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Borg Welcomes Conclusions Reached At SEAFO Meeting

by Ulrika Lomas, for, Brussels

11 October 2006

The European Commission's Fisheries and Maritime Affairs Commissioner, Joe Borg last week welcomed the positive conclusions reached at the annual meeting of the South East Atlantic Fisheries Organisation, currently chaired by the EU.

The main debate at the meeting centred around the issue of sensitive habitats and the Scientific Council recommendation to close certain areas with seamounts, and conduct small scale experimental fisheries to gather data.

The EU’s proposal to close 10 such areas for 2007-2010 was approved. Other measures to fight illegal fishing practices were agreed, including a ban on transhipments in the SEAFO area, and a process to identify and blacklist vessels practising illegal fishing activities.

SEAFO members agreed the following eco-system based conservation measures, which aim at ensuring sustainable and responsible fisheries in the South East Atlantic waters:

  • Ban transhipments at sea in order to combat illegal fishing practices.
  • Identify and blacklist vessels which undertake illegal fishing activities.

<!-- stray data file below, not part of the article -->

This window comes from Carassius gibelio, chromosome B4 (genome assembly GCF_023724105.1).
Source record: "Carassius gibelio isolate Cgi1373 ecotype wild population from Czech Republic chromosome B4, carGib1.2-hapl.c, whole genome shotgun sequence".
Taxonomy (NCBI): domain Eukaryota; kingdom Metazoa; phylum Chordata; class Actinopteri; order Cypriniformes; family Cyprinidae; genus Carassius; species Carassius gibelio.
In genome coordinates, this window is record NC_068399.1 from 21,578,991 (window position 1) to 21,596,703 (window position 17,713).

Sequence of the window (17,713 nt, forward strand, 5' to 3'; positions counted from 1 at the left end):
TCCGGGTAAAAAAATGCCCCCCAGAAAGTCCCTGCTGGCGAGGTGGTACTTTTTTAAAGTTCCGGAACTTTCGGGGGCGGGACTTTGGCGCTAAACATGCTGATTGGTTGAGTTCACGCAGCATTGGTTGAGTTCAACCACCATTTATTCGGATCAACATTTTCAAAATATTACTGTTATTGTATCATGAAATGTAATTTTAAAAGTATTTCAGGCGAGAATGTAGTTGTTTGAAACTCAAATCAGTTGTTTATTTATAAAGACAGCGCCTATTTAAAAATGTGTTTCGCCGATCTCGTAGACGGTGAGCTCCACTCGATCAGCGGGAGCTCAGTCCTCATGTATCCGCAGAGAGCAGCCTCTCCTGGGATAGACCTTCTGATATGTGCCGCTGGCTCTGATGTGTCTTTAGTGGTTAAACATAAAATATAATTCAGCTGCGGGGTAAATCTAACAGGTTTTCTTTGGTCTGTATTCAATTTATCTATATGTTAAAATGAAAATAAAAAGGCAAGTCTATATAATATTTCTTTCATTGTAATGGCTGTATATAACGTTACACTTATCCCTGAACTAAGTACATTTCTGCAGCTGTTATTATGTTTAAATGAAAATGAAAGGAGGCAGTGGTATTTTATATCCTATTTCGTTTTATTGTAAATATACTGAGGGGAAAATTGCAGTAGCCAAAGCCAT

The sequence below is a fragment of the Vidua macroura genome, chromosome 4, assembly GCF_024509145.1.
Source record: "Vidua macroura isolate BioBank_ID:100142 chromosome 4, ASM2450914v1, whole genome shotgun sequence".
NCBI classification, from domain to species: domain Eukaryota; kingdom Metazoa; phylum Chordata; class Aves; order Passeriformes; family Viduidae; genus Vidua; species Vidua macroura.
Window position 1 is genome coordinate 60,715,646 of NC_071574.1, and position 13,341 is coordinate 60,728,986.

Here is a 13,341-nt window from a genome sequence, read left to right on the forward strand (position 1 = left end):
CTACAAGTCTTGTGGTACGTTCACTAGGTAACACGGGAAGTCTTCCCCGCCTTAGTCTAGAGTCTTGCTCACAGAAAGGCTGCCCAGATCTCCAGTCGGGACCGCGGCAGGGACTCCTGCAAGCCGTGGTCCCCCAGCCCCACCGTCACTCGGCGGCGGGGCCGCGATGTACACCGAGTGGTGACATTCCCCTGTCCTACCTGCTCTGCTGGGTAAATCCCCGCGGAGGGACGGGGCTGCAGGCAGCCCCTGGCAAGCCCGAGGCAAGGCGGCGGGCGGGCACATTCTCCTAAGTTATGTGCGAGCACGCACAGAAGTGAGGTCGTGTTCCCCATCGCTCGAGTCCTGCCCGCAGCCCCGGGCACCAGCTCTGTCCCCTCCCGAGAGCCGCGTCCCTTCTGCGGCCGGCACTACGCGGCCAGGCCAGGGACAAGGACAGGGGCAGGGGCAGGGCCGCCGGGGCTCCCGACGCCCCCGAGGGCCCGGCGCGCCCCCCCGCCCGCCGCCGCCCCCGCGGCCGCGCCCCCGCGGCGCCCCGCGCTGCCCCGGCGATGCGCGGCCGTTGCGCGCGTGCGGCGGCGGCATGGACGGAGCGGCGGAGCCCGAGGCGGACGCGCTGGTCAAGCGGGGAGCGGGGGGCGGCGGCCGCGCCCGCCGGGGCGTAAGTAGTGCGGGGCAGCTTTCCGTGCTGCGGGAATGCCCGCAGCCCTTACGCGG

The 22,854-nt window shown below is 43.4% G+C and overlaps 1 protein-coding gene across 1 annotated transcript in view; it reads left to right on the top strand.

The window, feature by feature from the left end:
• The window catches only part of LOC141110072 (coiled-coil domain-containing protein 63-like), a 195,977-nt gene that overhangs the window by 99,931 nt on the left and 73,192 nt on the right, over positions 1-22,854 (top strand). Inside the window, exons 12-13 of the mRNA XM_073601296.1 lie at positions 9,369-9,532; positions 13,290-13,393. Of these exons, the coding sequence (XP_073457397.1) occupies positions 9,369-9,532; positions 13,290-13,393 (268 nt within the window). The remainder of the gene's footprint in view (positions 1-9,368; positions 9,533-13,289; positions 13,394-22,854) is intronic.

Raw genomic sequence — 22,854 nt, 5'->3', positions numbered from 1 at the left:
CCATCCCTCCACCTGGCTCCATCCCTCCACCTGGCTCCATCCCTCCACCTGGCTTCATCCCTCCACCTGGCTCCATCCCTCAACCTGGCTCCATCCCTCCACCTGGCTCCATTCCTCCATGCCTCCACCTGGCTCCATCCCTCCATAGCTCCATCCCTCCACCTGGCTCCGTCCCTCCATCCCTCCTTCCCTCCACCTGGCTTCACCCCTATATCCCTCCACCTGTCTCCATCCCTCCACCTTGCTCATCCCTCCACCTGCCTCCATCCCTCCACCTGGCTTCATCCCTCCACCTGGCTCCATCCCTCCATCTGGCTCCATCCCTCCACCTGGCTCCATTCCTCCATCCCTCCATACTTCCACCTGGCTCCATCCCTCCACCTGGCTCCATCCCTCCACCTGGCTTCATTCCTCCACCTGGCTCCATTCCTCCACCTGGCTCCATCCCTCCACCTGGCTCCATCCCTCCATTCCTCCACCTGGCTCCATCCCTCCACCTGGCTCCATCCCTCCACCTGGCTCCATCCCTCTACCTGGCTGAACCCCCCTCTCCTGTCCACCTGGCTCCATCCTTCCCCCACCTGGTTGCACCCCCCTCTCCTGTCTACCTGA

• Control and monitor fisheries through setting up of a record of vessels, placing scientific observers on board vessels, and applying the satellite-based vessel monitoring system (VMS) and catch reporting requirements.
  • Reduce incidental mortality of seabirds, especially petrels and albatrosses, by adjusting fishing gear and using other technical measures.
  • Ban shark finning whereby valuable shark fins are cut off and retained on board while the rest of the carcass is thrown overboard.
  • Reduce incidental mortality of sea turtles in fishing operations through immediate release of turtles caught in fishing gear.

Borg observed that:

“The agreement reached at the SEAFO meeting shows the significant role that Regional Fisheries Management Organisations can and must play in protecting sensitive marine habitats."

"This positive development, hot on the heels of the positive decisions taken in the Northwest Atlantic Fisheries Organisation last week, strengthens the position that the EU has put forward at the General Assembly of the United Nations this week on banning destructive fishing practices."

He went on to add that:

"Wherever scientific advice indicates the need to protect sensitive marine habitats, RFMOs – and flag states, where RFMOs are not yet up and running – have to assume their responsibility."

Commissioner Borg also welcomed the cooperation of Norway in the negotiations and the indication by South Africa that it would join SEAFO in the near future.

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